The Best Part of Waking Up

Good God, these beans can’t be beat. I love my Starbucks and Dunkin’ Donuts coffee, but the beans roasted in El Salvador and Guatemala are purely addicting. It’s like thinking that a Hershey’s bar is the best chocolate you’ve tasted, until one day you try a Ghirardelli truffle dusted with 80% cocoa powder. You’ll never go back.

The volcanoes that dot El Salvador and Guatemala mean that the soil in the highlands is rich in nutrients and minerals. The mangoes taste sweeter, the coffee is richer, and the tomatoes are juicier. Let’s focus just on the coffee, though: It’s not just the dark soils that make the coffee beans here the best in the world; coffee cherries are hand-selected by farmers who oversee their crops with a discerning eye and an invested pride in what they bring to factories.

In El Salvador, I was invited to visit a coffee factory. Well, OK – I requested it and then was promptly granted my wish! I was escorted by the village policemen to a bare-bones factory in Nahuizalco’s high-altitude hills; what a great peek into an arduous process that I take for granted each morning! From the initial step of coffee beans brought by farmers to this factory, to the second husking, the workers here take pride in the coffee that’s enjoyed world-wide.
More than once, it was mentioned with a beaming smile that one of the beans harvested in the very hills of Nahuizalco won an international coffee competition in the States last year. I was shown 50-lb bags of coffee beans that cost more than $80 per pound when exported and sold in Europe and the States!

So here’s what happens behind the scenes: first, coffee beans are brought to the factory by farmers. They are weighed and graded based on this scale:

And then given a certificate:

The beans are then washed and soaked so that the husking process is easier.

The beans pass through this machine for the first husking:

I was surprised by the quality control at this factory. The workers here take genuine pride in producing the world’s finest coffee, and when I asked about cross-contamination (mixing beans from one quality grade with beans of another grade), they said it never happens. Each quality level has its own washing kennel and husking machine; almost like a kosher kitchen.

After the first husking, the beans are dried. The factory had a very organized system of separating the beans according to quality level on the huge cement platform.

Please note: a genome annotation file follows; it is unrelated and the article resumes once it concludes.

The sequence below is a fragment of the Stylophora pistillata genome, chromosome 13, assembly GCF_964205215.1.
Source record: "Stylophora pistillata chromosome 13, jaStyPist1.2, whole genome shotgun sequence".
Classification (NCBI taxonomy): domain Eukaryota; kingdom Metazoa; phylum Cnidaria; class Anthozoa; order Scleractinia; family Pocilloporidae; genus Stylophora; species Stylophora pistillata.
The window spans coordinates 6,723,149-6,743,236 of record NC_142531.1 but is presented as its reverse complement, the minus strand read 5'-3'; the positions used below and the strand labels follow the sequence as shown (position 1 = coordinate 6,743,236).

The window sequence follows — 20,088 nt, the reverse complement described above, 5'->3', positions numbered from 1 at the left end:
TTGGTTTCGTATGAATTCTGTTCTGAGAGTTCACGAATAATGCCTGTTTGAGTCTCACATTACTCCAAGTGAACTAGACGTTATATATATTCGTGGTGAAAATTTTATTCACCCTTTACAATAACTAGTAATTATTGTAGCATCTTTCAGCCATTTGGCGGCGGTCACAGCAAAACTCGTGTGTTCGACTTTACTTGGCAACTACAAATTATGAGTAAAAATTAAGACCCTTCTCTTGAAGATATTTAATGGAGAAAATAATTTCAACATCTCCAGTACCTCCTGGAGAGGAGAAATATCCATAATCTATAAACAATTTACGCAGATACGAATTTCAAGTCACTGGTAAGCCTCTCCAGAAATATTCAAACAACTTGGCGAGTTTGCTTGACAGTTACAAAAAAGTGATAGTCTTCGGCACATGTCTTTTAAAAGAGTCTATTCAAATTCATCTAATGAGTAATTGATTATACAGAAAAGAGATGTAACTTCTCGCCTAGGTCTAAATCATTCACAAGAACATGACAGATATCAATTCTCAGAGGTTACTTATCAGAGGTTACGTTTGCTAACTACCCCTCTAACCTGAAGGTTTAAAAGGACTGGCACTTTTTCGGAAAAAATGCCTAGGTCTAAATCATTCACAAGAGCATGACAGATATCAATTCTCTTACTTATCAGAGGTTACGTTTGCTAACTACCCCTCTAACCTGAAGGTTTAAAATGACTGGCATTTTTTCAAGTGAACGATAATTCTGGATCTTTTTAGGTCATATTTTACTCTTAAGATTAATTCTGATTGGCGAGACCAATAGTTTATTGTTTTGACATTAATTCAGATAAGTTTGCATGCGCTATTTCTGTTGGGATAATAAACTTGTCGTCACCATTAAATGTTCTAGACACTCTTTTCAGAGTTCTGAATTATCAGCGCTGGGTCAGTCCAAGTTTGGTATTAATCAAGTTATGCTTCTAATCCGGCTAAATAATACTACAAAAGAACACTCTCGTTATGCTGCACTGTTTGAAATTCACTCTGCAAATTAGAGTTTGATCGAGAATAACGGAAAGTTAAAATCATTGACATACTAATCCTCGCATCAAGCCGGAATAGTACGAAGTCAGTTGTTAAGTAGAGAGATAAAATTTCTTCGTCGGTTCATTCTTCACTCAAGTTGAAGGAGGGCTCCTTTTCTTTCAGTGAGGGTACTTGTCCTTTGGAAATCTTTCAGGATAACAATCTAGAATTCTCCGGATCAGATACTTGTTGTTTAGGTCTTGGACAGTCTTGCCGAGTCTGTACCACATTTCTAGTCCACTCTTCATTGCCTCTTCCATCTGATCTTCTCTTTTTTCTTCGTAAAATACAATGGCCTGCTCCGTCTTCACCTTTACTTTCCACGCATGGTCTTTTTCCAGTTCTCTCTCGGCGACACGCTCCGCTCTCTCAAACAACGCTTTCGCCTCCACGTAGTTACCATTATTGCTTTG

You can see that the beans are separated according to grade. Each step of the coffee bean process at this factory was as strict as a Korean army’s regimen – but not merely because it was mandated. The workers here each spoke fondly of coffee beans, proud that they were a part of creating the finest coffee beans in the world.

After drying, the beans are taken to this massive machine that husks them a second time.

They’re then bagged into massive sacks and taken to another factory to be roasted. So this is only half of the process!

When I left El Salvador and crossed over to Guatemala, the coffee got even better. I know, I know – impossible, huh? After all, according to the coffee factory workers I met, Salvadoran beans had won an international competition and were renowned as the best in the world! But Guatemalan beans just made you feel like dancing and becoming a coffee cupper (professional coffee taster and connoisseur).
Maybe it’s because the coffee plantations in Guatemala are at a higher altitude? Maybe I was biased because I loved the culture and the people of Guatemala more than El Salvador? Or maybe it’s because I discovered a tiny café by my hostel run by a 3-toothed Guatemalan abuelita who charged less than 4 Quetzales each hit of caffeine? Whatever the reason, I wound up sipping café con leche at 6 am and at 9 pm. I couldn’t get enough!

So now, as I’m cramming coffee beans bought at the markets into my red backpack, I’m almost dreading going back to Starbuck’s coffee. And in the back of my mind, I’m seriously wondering how to export the volcanic soils here in Guatemala can be exported to the States.

By the way, these professional coffee cuppers are amazing, and not at all different from French sommeliers who describe the subtle undertone of a wine based on the region, the year, the aging process...I better stop talking like I know my wines. Coffee connoisseurs can distinguish the differences in altitude of the coffee fields, the hand selection of the best beans, and the sun-drying and fermentation processes. Another reason to buy Guatemalan beans? The coffee sector is the largest creator of jobs for both genders here in Guatemala!

Click here to view photos from my trip to El Salvador and Guatemala!
And here to read other stories from my adventures in Central America!

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